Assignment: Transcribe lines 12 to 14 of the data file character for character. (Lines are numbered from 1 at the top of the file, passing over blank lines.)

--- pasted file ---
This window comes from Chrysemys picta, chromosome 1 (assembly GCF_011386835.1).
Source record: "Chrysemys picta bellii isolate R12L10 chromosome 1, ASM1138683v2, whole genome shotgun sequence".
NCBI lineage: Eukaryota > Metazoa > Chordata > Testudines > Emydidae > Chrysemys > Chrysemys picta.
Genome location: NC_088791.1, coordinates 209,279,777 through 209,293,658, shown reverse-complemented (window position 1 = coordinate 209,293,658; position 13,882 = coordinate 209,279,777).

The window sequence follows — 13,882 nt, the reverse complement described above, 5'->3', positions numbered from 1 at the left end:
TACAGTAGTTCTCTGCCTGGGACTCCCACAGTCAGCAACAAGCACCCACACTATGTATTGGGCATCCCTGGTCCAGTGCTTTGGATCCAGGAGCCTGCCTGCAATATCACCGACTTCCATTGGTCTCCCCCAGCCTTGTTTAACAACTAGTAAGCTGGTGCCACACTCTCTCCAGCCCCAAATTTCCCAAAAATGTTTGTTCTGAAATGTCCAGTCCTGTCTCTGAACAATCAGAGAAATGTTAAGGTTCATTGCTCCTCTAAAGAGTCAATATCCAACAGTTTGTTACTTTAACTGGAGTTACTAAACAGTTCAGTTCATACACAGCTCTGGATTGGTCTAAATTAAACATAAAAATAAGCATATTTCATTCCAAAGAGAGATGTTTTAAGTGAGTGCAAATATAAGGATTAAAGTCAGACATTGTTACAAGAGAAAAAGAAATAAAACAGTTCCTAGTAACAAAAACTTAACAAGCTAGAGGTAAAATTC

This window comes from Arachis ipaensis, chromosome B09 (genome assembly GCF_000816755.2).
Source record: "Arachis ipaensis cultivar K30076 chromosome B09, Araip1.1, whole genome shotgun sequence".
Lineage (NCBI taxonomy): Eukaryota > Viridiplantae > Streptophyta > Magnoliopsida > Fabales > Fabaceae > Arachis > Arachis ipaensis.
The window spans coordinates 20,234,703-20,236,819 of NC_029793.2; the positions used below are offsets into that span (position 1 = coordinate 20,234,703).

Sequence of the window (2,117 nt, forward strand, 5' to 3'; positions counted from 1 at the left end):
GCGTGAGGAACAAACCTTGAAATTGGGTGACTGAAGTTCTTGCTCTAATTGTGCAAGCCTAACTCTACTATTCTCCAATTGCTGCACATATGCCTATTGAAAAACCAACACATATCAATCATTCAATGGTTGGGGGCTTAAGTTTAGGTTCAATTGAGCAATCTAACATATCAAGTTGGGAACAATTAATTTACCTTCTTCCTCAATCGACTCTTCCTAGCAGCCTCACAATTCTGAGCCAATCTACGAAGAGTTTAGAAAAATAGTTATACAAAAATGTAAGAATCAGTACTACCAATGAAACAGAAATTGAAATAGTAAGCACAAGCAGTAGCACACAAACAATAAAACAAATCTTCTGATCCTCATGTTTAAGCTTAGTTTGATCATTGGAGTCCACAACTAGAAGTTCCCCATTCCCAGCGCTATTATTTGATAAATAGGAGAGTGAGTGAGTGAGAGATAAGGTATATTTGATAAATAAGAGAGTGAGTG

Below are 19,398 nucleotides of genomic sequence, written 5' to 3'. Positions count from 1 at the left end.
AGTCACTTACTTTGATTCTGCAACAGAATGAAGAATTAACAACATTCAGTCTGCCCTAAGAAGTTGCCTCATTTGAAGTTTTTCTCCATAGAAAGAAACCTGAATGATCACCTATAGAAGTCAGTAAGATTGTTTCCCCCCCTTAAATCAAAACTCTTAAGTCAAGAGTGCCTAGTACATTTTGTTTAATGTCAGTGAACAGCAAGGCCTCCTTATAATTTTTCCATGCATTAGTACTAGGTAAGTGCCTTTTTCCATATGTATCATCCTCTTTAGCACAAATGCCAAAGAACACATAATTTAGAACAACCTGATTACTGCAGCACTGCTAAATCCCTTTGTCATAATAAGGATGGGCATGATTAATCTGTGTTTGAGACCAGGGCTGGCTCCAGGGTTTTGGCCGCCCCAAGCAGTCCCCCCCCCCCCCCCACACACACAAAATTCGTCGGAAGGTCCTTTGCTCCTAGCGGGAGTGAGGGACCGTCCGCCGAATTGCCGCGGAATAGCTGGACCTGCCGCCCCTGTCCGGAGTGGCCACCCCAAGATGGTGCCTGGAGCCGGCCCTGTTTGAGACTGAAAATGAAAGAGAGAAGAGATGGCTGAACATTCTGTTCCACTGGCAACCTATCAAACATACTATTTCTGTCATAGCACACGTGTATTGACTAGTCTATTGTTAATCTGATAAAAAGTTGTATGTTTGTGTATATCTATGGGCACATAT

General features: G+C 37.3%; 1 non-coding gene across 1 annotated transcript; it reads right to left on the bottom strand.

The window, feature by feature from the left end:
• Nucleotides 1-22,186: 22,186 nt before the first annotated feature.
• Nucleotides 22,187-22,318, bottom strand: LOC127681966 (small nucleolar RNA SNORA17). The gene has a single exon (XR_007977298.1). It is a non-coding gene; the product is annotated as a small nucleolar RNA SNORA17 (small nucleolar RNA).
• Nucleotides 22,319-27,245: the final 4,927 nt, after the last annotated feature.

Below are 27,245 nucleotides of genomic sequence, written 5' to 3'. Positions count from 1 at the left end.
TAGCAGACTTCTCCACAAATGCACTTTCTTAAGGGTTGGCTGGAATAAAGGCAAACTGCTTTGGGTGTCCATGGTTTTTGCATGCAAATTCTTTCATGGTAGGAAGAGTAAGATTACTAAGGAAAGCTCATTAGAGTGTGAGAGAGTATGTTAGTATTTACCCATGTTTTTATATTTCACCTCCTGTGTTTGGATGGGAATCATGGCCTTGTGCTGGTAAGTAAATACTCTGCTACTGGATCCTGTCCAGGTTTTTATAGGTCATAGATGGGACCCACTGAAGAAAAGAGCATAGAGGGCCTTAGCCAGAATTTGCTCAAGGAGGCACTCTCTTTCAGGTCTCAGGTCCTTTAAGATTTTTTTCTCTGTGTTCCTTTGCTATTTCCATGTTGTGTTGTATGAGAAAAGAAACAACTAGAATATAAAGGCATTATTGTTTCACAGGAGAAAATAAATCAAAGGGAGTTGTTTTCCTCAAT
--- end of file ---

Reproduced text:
GCGTGAGGAACAAACCTTGAAATTGGGTGACTGAAGTTCTTGCTCTAATTGTGCAAGCCTAACTCTACTATTCTCCAATTGCTGCACATATGCCTATTGAAAAACCAACACATATCAATCATTCAATGGTTGGGGGCTTAAGTTTAGGTTCAATTGAGCAATCTAACATATCAAGTTGGGAACAATTAATTTACCTTCTTCCTCAATCGACTCTTCCTAGCAGCCTCACAATTCTGAGCCAATCTACGAAGAGTTTAGAAAAATAGTTATACAAAAATGTAAGAATCAGTACTACCAATGAAACAGAAATTGAAATAGTAAGCACAAGCAGTAGCACACAAACAATAAAACAAATCTTCTGATCCTCATGTTTAAGCTTAGTTTGATCATTGGAGTCCACAACTAGAAGTTCCCCATTCCCAGCGCTATTATTTGATAAATAGGAGAGTGAGTGAGTGAGAGATAAGGTATATTTGATAAATAAGAGAGTGAGTG

Below are 19,398 nucleotides of genomic sequence, written 5' to 3'. Positions count from 1 at the left end.
AGTCACTTACTTTGATTCTGCAACAGAATGAAGAATTAACAACATTCAGTCTGCCCTAAGAAGTTGCCTCATTTGAAGTTTTTCTCCATAGAAAGAAACCTGAATGATCACCTATAGAAGTCAGTAAGATTGTTTCCCCCCCTTAAATCAAAACTCTTAAGTCAAGAGTGCCTAGTACATTTTGTTTAATGTCAGTGAACAGCAAGGCCTCCTTATAATTTTTCCATGCATTAGTACTAGGTAAGTGCCTTTTTCCATATGTATCATCCTCTTTAGCACAAATGCCAAAGAACACATAATTTAGAACAACCTGATTACTGCAGCACTGCTAAATCCCTTTGTCATAATAAGGATGGGCATGATTAATCTGTGTTTGAGACCAGGGCTGGCTCCAGGGTTTTGGCCGCCCCAAGCAGTCCCCCCCCCCCCCCCACACACACAAAATTCGTCGGAAGGTCCTTTGCTCCTAGCGGGAGTGAGGGACCGTCCGCCGAATTGCCGCGGAATAGCTGGACCTGCCGCCCCTGTCCGGAGTGGCCACCCCAAGATGGTGCCTGGAGCCGGCCCTGTTTGAGACTGAAAATGAAAGAGAGAAGAGATGGCTGAACATTCTGTTCCACTGGCAACCTATCAAACATACTATTTCTGTCATAGCACACGTGTATTGACTAGTCTATTGTTAATCTGATAAAAAGTTGTATGTTTGTGTATATCTATGGGCACATAT